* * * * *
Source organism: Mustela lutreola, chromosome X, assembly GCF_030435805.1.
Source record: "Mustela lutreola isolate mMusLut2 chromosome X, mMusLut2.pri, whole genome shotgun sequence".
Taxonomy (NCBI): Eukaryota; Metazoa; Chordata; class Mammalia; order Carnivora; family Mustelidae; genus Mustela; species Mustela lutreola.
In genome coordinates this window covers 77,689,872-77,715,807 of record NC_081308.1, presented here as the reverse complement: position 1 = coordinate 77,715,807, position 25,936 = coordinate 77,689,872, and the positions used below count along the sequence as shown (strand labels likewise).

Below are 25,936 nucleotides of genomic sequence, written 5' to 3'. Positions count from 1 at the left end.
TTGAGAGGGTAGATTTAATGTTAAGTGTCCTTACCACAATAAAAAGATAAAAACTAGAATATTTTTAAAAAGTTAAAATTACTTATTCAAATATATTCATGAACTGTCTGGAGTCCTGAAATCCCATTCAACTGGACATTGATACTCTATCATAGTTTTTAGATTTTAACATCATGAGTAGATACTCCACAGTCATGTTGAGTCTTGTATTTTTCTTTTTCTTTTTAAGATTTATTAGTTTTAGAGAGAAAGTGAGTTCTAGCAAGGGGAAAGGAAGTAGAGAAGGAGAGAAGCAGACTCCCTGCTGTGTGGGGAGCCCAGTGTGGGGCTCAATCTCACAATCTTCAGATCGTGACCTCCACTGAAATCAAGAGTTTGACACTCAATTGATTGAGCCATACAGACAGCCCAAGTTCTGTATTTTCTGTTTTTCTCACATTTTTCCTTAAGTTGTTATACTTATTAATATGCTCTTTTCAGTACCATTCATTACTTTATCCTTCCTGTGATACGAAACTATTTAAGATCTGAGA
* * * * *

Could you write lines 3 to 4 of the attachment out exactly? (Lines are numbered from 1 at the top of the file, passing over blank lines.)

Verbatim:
Taxonomy (NCBI): Eukaryota; Metazoa; Chordata; class Mammalia; order Carnivora; family Mustelidae; genus Mustela; species Mustela lutreola.
In genome coordinates this window covers 77,689,872-77,715,807 of record NC_081308.1, presented here as the reverse complement: position 1 = coordinate 77,715,807, position 25,936 = coordinate 77,689,872, and the positions used below count along the sequence as shown (strand labels likewise).